Effective effluent management: Key to tackle AMR
Dr Jyoti Joshi, Head-South Asia, The Center for Disease Dynamics, Economics & Policy (CDDEP); Adjunct Professor, Amity Institute of Public Health emphasises that the government and the pharma industry need to establish strategic partnerships to address the issue of growing AMR due to pharma plant effluents
As the world adjusts to the post-COVID-19 reality, it is time to reflect and reset. It cannot be ‘business as usual’ in the struggle to survive. The pandemic of COVID-19 has made everyone aware of the importance of masks and physical distancing. Yet the other silent ‘killer’ pandemic of antimicrobial resistance (AMR) that undermines health, including efforts to address COVID-19 is still unacknowledged.
AMR is the resistance of a microorganism (bacteria, parasites, viruses, or fungi) to an antimicrobial drug that was originally effective for the treatment of infections. When bacteria change in response to the use of antibiotics, they give rise to antibiotic resistance. AMR is one of the top ten global health threats which grows to undermine food security as well as sustainable development today. By 2050, it is projected to cause an estimated 10 million deaths per year and a loss of $100 trillion to the global economy.
Drivers of AMR include the irresponsible and indiscriminate use of antibiotics as ‘short cuts’ in human and veterinary sector in place of sustained improvements in infection prevention and control.
Unsurprisingly, in the interconnected ecosystem that we live in, AMR has other significant ways to spread. Effluents from animal farms, hospitals, homes and pharma plants are concentrates of antibiotics and resistant bacteria that contaminate the environment. A comprehensive ‘One Health’ approach that addresses these drivers in human, veterinary and especially the environment sector is needed to address AMR. The 2017 UN Environment Program Report categorically stated that the environment is the key to antibiotic resistance. Bacteria in soil, rivers and seawater can easily develop resistance by contact with resistance bacteria, antibiotics and disinfectants released by human activity.
India has one of the highest antibiotic resistance rates among bacteria that commonly cause infections in the community and healthcare facilities. In 2017, it announced the National Action Plan on AMR (NAP-AMR), based on the ‘One Health’ approach. It is historic as it declares the intention to ‘Strengthen India’s leadership on AMR’ as a key strategic objective besides ensuring surveillance of antimicrobial resistance – in human, animal and environment sectors (Strategic objective two).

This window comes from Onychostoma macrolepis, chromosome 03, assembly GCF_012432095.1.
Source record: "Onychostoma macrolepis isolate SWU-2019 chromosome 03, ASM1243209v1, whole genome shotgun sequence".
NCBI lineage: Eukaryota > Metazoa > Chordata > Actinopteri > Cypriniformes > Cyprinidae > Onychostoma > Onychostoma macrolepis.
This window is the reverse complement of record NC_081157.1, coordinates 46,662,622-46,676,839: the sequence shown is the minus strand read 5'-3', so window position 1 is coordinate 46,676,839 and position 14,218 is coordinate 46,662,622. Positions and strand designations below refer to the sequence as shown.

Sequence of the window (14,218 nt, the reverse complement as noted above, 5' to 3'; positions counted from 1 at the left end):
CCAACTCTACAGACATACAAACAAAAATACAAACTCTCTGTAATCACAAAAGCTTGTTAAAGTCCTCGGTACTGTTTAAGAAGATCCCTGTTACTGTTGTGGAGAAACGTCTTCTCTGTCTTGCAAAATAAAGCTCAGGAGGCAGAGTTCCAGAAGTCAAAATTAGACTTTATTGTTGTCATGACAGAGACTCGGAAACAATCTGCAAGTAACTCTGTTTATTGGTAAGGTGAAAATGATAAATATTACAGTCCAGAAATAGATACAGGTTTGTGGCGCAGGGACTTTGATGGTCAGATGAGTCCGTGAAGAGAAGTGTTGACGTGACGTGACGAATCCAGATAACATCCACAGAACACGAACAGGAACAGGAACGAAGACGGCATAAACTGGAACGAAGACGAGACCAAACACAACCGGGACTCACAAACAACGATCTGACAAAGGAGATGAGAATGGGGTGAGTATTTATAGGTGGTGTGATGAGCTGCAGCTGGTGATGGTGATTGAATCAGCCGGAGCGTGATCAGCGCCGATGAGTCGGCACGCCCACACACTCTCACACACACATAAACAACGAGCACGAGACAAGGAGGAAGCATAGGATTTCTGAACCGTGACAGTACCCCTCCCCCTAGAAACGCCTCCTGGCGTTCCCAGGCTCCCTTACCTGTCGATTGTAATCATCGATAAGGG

As India rolls ahead with the much-needed ‘Atmanirbhar Bharat’ programme in pharma, it is the right time to lay the foundation for sustainable antibiotic production. The Indian pharma industry is the third-largest in the world by volume and 11th by value. With 3000 pharma companies and 10,500 pharma plants in the country, it produces 20 per cent of the world’s generic medicines and 60 per cent of the world’s vaccines. During the manufacturing process, there is a chance for residual material and active pharma ingredients to percolate into effluent water, which is then discharged into the surrounding environment. Scientific studies now delineate the important role of the environment, and more importantly, pharma effluents as an ecological driver in the emergence and spread of AMR. This can be easily addressed at the source.
The CDDEP report on Antimicrobial resistance in India (2017) listed 40 antibiotic API manufacturers and 250 antibiotic formulation companies manufacturing one or more antibiotics for human use. For AMR, the environmental contamination from the pharma plant effluents in these ‘hot-spots’ could be worrisome.
As part of the NAP-AMR implementation, India rolled ahead with the plan to develop standards for antibiotic residues in industrial effluents, particularly for those from pharma industries. It displayed its leadership in addressing AMR when in January 2020, the Ministry of Environment Forest and Climate Change (MoEFCC) released the draft standards for antibiotic residue in industrial effluent. The draft (Environment (Protection) Amendment Rules, 2019) provides stringent limits for 121 antibiotics and is also applicable to treated effluents from common effluent treatment plants (CETP) with membership of bulk drug and formulation units.
Since India (with China) manufactures almost 90 per cent of world’s active pharma ingredients (APIs) including antibiotics, the ‘Pharmacy of the World’ needs to address this issue for its own citizens. India’s leadership is being well acknowledged globally but these draft guidelines need to now be made mandatory. Additionally, the industry needs to put in place environment risk management (ERM) strategies in pharma plants. Efficient monitoring of these standards by regulators and adherence to the ERM strategies by the industry can be done meaningfully through public-private partnerships.
Interventions to address AMR from pharma effluents need leadership from both, the environment regulatory authorities and the pharma industry. The dynamic pharma industry and supportive regulatory system in India can establish key public-private partnerships that are needed to take concerted coordinated actions to tackle AMR in India. After all, we need to be united to save antibiotics!